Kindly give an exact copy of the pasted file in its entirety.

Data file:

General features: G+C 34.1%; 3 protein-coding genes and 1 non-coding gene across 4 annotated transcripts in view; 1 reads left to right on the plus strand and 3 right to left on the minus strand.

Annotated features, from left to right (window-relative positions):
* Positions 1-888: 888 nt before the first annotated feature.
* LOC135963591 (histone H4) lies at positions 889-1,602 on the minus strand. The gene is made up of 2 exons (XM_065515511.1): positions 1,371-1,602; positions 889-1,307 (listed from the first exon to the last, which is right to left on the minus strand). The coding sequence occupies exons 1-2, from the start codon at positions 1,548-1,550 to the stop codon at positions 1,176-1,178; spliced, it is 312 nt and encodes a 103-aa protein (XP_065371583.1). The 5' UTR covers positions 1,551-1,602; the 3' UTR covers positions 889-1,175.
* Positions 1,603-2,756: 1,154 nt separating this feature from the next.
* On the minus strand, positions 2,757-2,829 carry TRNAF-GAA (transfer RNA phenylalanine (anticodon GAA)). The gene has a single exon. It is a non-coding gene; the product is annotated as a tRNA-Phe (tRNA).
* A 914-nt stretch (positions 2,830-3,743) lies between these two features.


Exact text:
General features: G+C 34.1%; 3 protein-coding genes and 1 non-coding gene across 4 annotated transcripts in view; 1 reads left to right on the plus strand and 3 right to left on the minus strand.

Annotated features, from left to right (window-relative positions):
* Positions 1-888: 888 nt before the first annotated feature.
* LOC135963591 (histone H4) lies at positions 889-1,602 on the minus strand. The gene is made up of 2 exons (XM_065515511.1): positions 1,371-1,602; positions 889-1,307 (listed from the first exon to the last, which is right to left on the minus strand). The coding sequence occupies exons 1-2, from the start codon at positions 1,548-1,550 to the stop codon at positions 1,176-1,178; spliced, it is 312 nt and encodes a 103-aa protein (XP_065371583.1). The 5' UTR covers positions 1,551-1,602; the 3' UTR covers positions 889-1,175.
* Positions 1,603-2,756: 1,154 nt separating this feature from the next.
* On the minus strand, positions 2,757-2,829 carry TRNAF-GAA (transfer RNA phenylalanine (anticodon GAA)). The gene has a single exon. It is a non-coding gene; the product is annotated as a tRNA-Phe (tRNA).
* A 914-nt stretch (positions 2,830-3,743) lies between these two features.